Before I show you this post, I just want to give you guys some good news. A couple of days ago, the founder of Feedspot reached out to me to let me know that I was included on his list of Top 50 Fiction Blogs.
When I first started this blog, I had zero expectations or idea of how successful it would be. I didn’t even know if I would still be using it. I never expected to have the audience I do now. I also didn’t know my website would go from a blog to a literary journal.
I sit humbly at number 44 on the list, but the fact that I’m there at all is a significant accomplishment for me. I’d just like to thank you all for sticking around all these years and making it possible.
I’m sitting on the couch looking out the window watching them watch me. I see their lights. I see the flashes. They’re hiding in plain sight. No one else can see them. Or, better yet, no one wants to see them. People who notice them tend to disappear. And not because they go around telling people. They know better. Anyone can be a spy for them. However, once you notice one, you notice them all. Noticing them all changes you. Every action is done consciously.
Every breath you take, every smile you fake, you know what’s at stake. You have to be on your A-game every second. There are no ifs. They will find out. You will run out of food. You will walk outside to the store. And they will be watching. They’ll look at what you’re buying, they’ll look at how much of it, too. Why so many Doritos this time? You bought five cans each of beans and Spam, but no one’s been to your house in weeks. Speaking of that, why haven’t you seen your friends lately? They’re worried about you. We know they’re asking. We watch everyone, you know.
We’re all trapped. We have nowhere to go. The corners are covered; they have eyes on every block, every alleyway. We hear their voices all day: through the screens, the phones, the electronics. We can’t find solace in our own minds. We don’t know if they can monitor our brain waves. Perhaps they’re already manipulating them. We want to go out, meet up at the speakeasy around the block, where we know there are no wires, and revolt, but what if it’s a test? What if they want us to think we’re safe. We wouldn’t put it past them to bait us. And knowing that would affect our plans–if we had them.
There is no plan, though. Some people receive shipments from the outside world. There’s a vast, underground market where anyone can get anything. In the beginning, we were allowed one item, no questions asked. Some people took food, some people took money, and some people took pills to purify water. I took the gun. I saw it was unmarked. They said it came with a bullet in the chamber. That’s my plan if things go bad. And the more I look at it, the more it tempts me. It’s a test of my own.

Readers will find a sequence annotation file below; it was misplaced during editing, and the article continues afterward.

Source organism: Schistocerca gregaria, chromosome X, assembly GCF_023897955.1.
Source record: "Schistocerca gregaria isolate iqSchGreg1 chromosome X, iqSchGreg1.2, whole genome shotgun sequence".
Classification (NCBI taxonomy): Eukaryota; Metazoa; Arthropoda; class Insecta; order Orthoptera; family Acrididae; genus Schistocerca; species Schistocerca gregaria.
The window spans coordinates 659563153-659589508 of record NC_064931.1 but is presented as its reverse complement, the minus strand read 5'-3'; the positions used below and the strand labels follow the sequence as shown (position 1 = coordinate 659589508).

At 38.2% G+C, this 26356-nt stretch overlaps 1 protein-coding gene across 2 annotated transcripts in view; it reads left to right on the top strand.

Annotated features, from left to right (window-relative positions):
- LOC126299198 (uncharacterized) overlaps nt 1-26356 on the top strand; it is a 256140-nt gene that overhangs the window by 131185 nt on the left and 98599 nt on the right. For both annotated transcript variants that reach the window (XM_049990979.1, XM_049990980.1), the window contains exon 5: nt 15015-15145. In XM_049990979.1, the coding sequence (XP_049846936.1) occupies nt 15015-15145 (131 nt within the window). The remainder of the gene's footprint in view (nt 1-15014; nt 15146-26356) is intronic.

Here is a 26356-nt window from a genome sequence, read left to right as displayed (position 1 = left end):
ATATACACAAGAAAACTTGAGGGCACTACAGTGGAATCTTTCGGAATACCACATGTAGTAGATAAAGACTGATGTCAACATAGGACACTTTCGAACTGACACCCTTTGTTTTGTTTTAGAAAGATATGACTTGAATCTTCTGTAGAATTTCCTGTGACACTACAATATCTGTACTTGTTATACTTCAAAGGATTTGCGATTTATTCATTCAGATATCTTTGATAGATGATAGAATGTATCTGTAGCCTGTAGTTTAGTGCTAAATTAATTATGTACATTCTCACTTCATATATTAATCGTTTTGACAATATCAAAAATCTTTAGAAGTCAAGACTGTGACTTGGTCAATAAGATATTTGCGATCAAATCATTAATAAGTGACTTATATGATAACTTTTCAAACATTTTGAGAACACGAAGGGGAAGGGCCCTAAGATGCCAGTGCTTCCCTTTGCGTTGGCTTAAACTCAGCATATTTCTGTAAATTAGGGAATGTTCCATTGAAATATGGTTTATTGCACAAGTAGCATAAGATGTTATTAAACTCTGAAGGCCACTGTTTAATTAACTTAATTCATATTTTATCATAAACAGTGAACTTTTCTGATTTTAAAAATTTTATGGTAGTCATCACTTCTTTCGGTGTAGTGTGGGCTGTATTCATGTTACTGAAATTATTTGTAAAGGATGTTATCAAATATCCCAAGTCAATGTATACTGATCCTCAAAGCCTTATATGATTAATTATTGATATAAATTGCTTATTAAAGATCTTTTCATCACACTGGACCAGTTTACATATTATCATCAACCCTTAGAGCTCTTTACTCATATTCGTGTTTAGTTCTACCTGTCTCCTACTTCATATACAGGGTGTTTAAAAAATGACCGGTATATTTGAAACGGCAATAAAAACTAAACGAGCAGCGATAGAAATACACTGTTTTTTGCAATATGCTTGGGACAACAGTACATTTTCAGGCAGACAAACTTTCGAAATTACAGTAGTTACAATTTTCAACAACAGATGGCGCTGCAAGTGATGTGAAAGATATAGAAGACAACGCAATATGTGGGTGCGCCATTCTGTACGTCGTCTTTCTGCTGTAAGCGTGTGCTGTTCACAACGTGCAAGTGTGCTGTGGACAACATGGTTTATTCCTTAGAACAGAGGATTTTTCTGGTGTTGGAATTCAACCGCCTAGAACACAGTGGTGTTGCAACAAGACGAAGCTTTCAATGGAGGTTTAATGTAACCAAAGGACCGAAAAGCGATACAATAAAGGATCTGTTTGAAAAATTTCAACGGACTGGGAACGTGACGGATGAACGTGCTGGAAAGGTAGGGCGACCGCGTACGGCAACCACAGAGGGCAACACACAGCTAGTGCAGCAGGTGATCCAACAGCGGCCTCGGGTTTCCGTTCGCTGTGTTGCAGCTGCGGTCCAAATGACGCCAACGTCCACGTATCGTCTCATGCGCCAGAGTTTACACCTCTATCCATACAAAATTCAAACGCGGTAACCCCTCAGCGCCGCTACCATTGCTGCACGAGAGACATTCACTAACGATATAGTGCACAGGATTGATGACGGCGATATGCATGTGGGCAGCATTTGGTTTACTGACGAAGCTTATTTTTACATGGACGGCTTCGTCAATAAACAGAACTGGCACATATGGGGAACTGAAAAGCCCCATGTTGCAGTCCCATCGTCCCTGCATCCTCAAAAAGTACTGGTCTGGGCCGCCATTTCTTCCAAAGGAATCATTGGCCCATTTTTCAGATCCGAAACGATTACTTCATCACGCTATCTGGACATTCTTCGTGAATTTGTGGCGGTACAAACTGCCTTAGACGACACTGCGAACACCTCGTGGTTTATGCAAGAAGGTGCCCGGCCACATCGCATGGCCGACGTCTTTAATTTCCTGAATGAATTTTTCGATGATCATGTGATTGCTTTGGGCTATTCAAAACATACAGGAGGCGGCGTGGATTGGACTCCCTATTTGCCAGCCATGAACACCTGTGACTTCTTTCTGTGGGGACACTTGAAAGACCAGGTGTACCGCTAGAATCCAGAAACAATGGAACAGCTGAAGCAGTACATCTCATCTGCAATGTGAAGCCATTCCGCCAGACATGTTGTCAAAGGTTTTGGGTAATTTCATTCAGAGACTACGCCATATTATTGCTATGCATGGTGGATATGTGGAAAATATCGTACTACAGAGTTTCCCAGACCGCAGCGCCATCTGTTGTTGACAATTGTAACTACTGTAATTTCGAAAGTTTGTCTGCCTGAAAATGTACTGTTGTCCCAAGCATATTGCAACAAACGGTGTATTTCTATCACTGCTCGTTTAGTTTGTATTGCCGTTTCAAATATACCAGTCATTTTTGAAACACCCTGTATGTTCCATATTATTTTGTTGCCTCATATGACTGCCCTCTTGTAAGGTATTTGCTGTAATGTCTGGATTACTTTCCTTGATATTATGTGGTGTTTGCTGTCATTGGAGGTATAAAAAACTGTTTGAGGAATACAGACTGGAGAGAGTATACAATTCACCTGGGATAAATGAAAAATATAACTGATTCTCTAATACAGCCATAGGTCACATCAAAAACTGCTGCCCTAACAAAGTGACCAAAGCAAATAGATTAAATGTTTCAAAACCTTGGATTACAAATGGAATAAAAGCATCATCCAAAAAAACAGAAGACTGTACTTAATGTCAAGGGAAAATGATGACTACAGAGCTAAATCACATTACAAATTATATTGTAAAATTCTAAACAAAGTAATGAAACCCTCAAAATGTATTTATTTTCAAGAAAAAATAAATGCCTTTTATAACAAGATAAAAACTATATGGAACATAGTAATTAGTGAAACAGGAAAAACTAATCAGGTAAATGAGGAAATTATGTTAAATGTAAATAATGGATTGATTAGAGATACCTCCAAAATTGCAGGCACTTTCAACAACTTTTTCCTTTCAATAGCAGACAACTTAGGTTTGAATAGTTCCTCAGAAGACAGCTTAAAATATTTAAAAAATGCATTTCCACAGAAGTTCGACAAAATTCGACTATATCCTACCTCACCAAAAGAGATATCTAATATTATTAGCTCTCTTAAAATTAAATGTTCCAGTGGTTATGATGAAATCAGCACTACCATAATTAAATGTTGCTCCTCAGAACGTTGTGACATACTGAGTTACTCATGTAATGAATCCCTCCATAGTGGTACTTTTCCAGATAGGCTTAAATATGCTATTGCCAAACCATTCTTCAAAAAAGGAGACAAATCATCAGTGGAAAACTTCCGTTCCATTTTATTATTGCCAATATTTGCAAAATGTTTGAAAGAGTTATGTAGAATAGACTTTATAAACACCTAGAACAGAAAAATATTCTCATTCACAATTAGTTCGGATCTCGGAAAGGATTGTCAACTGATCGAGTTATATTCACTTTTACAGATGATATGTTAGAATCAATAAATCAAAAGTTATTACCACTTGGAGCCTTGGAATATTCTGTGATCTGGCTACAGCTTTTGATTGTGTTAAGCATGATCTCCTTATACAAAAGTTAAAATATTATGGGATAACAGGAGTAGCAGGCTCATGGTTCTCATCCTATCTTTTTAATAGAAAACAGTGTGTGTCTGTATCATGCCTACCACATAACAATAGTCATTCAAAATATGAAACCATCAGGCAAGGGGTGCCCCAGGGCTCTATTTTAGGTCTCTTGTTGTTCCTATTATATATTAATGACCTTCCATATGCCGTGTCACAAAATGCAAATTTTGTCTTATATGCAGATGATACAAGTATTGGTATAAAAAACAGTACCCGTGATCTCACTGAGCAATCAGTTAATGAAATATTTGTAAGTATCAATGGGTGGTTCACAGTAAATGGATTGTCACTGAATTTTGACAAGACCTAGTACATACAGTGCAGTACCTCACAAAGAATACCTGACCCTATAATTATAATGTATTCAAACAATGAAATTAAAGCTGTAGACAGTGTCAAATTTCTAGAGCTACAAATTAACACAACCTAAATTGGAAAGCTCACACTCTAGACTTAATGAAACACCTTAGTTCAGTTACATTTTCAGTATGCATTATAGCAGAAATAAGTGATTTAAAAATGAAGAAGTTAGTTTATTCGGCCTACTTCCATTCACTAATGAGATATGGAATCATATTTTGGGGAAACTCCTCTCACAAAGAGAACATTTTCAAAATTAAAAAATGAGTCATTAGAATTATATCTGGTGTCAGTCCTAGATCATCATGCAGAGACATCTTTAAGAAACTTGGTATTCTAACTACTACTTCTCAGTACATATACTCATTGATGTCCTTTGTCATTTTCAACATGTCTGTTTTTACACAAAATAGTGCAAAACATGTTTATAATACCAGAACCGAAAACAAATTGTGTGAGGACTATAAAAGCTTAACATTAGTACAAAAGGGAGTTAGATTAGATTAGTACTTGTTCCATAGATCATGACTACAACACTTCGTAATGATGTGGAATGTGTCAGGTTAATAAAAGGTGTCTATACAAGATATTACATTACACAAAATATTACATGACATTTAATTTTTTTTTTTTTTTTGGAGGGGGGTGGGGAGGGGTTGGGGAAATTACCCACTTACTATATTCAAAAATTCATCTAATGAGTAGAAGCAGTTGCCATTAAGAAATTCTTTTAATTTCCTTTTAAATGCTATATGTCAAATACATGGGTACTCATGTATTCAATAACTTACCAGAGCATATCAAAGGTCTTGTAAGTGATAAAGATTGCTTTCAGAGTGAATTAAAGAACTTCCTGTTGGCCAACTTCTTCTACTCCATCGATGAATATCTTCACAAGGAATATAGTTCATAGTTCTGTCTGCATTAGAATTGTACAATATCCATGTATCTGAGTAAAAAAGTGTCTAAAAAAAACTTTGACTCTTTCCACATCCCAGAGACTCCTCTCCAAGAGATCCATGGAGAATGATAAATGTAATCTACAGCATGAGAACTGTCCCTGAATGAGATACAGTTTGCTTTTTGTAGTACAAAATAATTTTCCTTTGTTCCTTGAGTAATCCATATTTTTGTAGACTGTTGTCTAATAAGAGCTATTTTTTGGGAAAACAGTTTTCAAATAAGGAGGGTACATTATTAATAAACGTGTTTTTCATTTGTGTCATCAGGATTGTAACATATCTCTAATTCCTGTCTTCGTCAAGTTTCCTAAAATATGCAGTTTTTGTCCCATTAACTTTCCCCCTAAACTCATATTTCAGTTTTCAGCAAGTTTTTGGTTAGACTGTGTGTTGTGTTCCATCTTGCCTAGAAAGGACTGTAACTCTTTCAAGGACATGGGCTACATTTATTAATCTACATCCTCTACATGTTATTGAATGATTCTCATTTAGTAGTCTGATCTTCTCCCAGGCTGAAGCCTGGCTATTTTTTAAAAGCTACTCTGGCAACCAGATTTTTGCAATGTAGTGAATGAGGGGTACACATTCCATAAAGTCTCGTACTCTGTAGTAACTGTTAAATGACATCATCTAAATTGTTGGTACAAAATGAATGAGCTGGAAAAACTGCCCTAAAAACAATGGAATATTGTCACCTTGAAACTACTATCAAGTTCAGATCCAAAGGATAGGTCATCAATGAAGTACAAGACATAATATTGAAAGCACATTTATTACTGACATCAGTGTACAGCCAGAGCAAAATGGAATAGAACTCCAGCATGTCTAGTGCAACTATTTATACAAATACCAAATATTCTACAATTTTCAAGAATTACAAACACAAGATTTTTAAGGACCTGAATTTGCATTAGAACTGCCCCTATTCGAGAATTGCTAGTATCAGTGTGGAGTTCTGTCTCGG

Lately, I’ve been feeling like I’m failing. I stare at it all day. I take the bullet out and press it against my temple. I pull the trigger and shudder at the sound of the click. My goal is to become numb to the fear. If they come banging on my door, I want to be ready at a moment’s notice. I’m practicing right now. I try to run an errand beforehand so I have an excuse to check the hallways. If I peak my head out the doorway, they’ll see I’m looking for something, and that’s all it will take to have them here in minutes, if they’re taking their time.
I walk out and I forget the gun’s in my pocket. There are metal detectors everywhere. Their cars have sensors. They’ll know I know I’m hiding something. And they’ll know that something is something I’m afraid of. I can’t pretend to play calm because that’ll just be a giveaway. But I keep moving. I have to pick up more food. I need more to make sure I’m going to be okay through the winter. If I can get through the winter, things might be better by then. We might not have to worry as much. I can turn back, but would it look suspicious? Did they see my lock the door? Or take my phone? There has to be something I forgot. I can’t. I’m hesitating.
Who’s that? What’s he want? “Sir?” he asks. Oh fuck. It’s real. I’m a fucking goner. This was way too soon. Where are his hands? Not on his side. Okay. I have one chance. “You okay, sir?” the man asks again. There’s no time. I take it out. “Put it down!” he yells. I cock the pistol, take a deep breath, place the cold barrel on my temple, and pull the trigger in one swift motion. I hear the click.
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